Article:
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The Power of Jurors

January 28, 2009 - 12:00am
Richard Sutton by Richard Sutton


If you want to have a vote that actually counts, consider jury duty. Jurors have the right and duty to judge not only the facts of a case but also the validity of the law even though it is no longer common for a judge to advise jurors of this fact.

In the early United States jurors were commonly understood to have the final say regarding laws by having the option of acquitting.  This ability gave the citizens of the states a way to send a message (acquittal) back to Congress that the law in question is a bad law and that the citizens will not enforce it.  Advising jurors of this fact became increasingly uncommon during the 1890's during the growth of the Progressive movement (the Prohibition folks, among other things...)

It remains true, however, that in the February term of 1794, the Supreme Court conducted a jury trial in the case of the State of Georgia vs. Brailsford.  The instructions to the jury in the first jury trial before the Supreme Court of the United States illustrate the true power of the jury.  When instructing the jury, Chief Justice John Jay said: "It is presumed that juries are the best judges of facts; it is, on the other hand, presumed that courts are the best judges of law.  But still both objects are within your power of decision."  "...you have a right to take it upon yourselves to judge of both, and to determine the law as well as the fact in controversy".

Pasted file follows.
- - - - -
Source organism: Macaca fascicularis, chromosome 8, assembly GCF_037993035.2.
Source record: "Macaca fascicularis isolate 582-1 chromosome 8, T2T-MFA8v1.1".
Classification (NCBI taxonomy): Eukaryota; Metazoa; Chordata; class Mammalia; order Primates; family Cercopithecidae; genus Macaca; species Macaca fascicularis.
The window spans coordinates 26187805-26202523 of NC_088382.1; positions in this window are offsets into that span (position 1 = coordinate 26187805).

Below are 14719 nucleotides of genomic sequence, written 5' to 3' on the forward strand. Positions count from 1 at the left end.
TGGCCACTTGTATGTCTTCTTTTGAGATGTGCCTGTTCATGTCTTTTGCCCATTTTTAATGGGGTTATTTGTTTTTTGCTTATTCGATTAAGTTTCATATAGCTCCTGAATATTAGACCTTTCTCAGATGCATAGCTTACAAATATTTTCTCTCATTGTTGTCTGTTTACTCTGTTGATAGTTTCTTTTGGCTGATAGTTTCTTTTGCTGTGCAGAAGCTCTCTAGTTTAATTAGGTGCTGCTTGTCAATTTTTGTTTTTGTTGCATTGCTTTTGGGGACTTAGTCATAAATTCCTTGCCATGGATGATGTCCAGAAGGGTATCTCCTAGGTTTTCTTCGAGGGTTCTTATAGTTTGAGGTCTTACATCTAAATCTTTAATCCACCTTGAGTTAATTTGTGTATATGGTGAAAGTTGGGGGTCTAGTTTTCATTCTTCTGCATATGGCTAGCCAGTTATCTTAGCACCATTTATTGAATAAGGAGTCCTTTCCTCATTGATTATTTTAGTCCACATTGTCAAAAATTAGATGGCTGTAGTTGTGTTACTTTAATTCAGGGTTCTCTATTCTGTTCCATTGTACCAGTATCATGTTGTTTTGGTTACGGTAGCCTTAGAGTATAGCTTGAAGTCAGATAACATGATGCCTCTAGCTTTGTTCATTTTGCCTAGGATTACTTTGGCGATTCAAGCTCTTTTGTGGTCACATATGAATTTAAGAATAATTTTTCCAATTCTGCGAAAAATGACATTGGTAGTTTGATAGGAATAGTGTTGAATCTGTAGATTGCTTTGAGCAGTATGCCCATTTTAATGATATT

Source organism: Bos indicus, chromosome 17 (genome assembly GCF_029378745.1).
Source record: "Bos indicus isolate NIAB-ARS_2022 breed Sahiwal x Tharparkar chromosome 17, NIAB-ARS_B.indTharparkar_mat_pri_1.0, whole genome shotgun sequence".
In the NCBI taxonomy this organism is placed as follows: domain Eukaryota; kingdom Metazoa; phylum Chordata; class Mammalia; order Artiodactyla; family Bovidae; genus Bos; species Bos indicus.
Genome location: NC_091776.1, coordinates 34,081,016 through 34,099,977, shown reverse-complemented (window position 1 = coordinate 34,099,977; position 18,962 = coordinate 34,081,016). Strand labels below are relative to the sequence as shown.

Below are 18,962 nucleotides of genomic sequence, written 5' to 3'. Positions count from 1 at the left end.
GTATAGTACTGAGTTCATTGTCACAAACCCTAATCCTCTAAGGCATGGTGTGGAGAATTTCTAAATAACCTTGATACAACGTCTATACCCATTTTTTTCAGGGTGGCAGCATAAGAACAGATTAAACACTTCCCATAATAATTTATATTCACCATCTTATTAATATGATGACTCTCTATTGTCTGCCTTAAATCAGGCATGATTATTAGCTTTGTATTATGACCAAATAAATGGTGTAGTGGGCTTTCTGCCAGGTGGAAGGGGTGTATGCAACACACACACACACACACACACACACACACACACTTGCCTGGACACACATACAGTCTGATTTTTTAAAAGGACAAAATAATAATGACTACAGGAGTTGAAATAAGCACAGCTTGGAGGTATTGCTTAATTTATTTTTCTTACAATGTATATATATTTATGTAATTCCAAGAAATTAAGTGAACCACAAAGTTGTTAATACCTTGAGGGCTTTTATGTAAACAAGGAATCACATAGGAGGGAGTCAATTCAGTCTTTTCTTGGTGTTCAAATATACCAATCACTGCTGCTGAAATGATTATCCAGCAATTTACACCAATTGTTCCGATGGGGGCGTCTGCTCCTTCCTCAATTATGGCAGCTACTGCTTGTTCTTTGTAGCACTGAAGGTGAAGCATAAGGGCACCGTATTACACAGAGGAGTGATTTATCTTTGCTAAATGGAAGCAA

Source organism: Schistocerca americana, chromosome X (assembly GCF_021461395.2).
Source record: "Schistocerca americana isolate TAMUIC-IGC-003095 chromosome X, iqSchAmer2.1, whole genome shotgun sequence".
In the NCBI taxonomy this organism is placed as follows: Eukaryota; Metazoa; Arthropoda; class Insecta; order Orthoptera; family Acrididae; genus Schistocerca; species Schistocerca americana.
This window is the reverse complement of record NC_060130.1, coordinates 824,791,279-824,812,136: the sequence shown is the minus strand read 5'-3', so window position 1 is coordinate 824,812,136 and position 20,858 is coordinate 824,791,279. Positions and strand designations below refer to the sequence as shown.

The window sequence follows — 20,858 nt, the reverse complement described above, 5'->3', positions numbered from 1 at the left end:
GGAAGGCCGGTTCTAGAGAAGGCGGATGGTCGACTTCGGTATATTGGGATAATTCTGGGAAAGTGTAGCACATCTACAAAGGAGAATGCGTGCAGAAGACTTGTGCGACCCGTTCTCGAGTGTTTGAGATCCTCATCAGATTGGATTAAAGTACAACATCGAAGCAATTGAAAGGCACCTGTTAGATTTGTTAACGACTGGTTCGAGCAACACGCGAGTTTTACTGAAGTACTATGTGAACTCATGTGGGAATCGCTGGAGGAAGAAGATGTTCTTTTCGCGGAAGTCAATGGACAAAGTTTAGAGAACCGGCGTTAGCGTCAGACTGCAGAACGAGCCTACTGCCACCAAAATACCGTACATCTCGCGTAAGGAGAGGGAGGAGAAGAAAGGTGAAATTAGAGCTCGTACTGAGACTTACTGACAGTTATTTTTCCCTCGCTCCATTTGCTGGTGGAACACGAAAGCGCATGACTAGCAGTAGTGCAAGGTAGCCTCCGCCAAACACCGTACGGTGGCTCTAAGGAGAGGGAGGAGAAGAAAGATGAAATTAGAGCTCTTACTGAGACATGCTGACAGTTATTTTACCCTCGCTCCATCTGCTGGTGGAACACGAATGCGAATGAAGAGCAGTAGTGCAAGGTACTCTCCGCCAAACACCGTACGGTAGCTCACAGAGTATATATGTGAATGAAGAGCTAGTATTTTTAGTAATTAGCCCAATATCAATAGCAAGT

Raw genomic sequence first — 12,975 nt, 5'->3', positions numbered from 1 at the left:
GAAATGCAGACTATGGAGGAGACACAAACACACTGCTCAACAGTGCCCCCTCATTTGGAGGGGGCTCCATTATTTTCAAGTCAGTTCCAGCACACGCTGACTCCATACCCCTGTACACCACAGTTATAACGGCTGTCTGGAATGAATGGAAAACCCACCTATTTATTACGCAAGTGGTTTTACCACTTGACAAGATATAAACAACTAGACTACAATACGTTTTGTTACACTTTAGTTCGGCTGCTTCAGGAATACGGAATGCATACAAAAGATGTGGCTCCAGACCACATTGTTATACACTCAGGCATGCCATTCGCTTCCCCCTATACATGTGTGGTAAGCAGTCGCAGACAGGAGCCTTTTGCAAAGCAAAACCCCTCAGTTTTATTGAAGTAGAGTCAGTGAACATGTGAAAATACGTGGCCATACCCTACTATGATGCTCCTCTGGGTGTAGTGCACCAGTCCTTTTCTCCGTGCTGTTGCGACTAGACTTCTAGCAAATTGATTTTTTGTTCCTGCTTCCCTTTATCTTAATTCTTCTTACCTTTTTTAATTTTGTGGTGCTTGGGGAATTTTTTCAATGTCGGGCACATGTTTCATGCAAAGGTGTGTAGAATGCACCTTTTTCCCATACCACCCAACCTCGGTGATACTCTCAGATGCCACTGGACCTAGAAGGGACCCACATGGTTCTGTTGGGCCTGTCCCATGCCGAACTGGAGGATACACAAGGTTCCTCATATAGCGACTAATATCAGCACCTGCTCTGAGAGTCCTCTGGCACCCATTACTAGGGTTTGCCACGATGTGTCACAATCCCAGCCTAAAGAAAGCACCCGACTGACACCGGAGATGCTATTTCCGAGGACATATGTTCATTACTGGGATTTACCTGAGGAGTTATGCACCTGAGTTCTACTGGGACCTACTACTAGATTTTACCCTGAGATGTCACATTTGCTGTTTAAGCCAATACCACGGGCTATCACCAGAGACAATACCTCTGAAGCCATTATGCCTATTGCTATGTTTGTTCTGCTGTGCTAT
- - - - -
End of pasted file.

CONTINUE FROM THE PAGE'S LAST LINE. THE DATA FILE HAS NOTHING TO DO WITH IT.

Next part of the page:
In 1895 the Supreme Court produced a decision that held to the same principle.  In Sparf vs US5, the court ruled that although juries have the right to ignore a judge's instructions on the law, they don't have to be made aware of the right to do so. 

As recently as 1972, the U.S. Court of Appeals for the District of Columbia said that the jury has an "unreviewable and irreversible power... to acquit in disregard of the instructions on the law given by the trial judge..."

I would add that if you decide that a law, as applied in a given case, is invalid it might be best for you to simply state that you are not convinced by the evidence beyond a reasonable doubt in order to avoid possible charges of contempt of court or jury tampering that have occasionally been applied to principled jurors for finding fault with the law (judges and prosecutors sometimes get annoyed). 

The Fully Informed Jury Association has a wealth of information on this subject.

Related Content:

Supreme Court Literacy Test - Richard Sutton
McDonald v. Chicago and Second Amendment Incorporation - Austin Raynor
Citizens United: A Blow to Government Censorship - Austin Raynor

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